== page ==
Speyburn, at first glance on the “cheap” section of the whisky shelf, seems like one of those fake “distilleries” that is actually independently bottled from a secret source. It’s not. The Speyburn distillery, sometimes cited as the “most photographed distillery in Scotland” for its picturesque location and quaint 1900s architecture, has been in mostly continuous operation (albeit on only a pair of stills) since its construction in 1897. I was struck not by the blindingly shiny gold label, nor the declaration of a “Highland Single Malt” which is “wonderfully balanced and full-bodied with a long-lasting finish” (who doesn’t say that?). No, I was struck by the price. This NAS bottling (named using the Scots Gaelic for Golden Salmon, after the excellent Salmon fishing on Granty Burn, the distillery’s water source) was $15 at Trader Joe’s in California. Considering the competition at that price point, it either has to be acrid and undrinkable, or bland and uninteresting, right? I bought a bottle.
There aren’t many details about the makeup of Bradan Orach on Speyburn’s website. It’s matured exclusively in ex-bourbon casks. It’s a vatting of different ages (probably, considering the lack of an age statement), likely most younger than 10 years old. After tasting it, I’d venture a guess that the average age is around 6. And it’s unthinkably cheap for a single-malt at $15. The distillery’s 10 year-old is also light on the wallet, at around $22. Expect a review of that one, soon.
Nose: Malty caramel and a distinct green apple note. A tad yeasty. There is no denying the youth of this vatting from the aroma, but the effect is not off-putting or overly harsh. Deeper in there is a hint of vanilla. After a rest in the glass, the nose gets a little thin.
Palate: Thin body – almost watery. Moderate tongue burn. Sour apple, unripe cherries, sugar cookie, and a slight tannic woodiness. The flavors are skewed towards the sour in an “unripe” way. Alas, too dry to be well-balanced.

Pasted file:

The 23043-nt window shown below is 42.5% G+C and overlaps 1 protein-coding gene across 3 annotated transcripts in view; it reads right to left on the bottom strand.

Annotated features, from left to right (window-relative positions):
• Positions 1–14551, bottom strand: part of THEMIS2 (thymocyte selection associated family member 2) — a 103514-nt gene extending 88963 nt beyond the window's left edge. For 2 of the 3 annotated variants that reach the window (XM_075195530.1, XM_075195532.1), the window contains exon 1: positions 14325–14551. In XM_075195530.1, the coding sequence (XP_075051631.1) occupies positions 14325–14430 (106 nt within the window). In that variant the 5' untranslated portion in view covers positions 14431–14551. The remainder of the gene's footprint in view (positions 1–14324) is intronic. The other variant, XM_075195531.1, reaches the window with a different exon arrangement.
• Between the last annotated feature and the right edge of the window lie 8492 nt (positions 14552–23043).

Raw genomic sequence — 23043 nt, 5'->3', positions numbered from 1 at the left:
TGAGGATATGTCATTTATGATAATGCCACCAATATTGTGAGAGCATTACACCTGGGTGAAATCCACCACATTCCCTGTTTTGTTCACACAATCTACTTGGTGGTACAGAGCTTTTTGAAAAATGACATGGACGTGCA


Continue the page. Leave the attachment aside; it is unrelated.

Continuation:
Finish: Short. Sparse, but slightly sweet, like a touch of honey in green tea. Not bitter, but there is a fading sense of grassiness.
With Water: A few drops of water release a ghost of barley grains on the nose, and add ever so little sweetness on the tongue. Unfortunately, you pay for it with a distinct acetone note on the finish. Euchh.
Overall: The nose is gentle and expressive for such an undoubtedly young vatting. The body and finish don’t quite live up to the promise. A bit more sweetness or roundness on the palate would warrant a higher rating, although it would probably be more expensive if that were the case. It’s pretty hard to pass judgement on a $15 whisky. It’s certainly not bad, and is almost (almost) as good as the relatively pricier Glenfiddich 12. If you really want a bottom-dollar sipper that can serve double-duty in cocktails, Bradan Orach isn’t going to disappoint. I just made a pretty passable Rob Roy with it. Just don’t expect it to taste like a $40 single malt. It doesn’t.
I rated this “Recommended” because I don’t have a rating for “Buy it if you’re looking for the cheapest possible drinkable whisky”. I have it on good authority, though, that the 10-year is better, and only $5 more. More to come on that.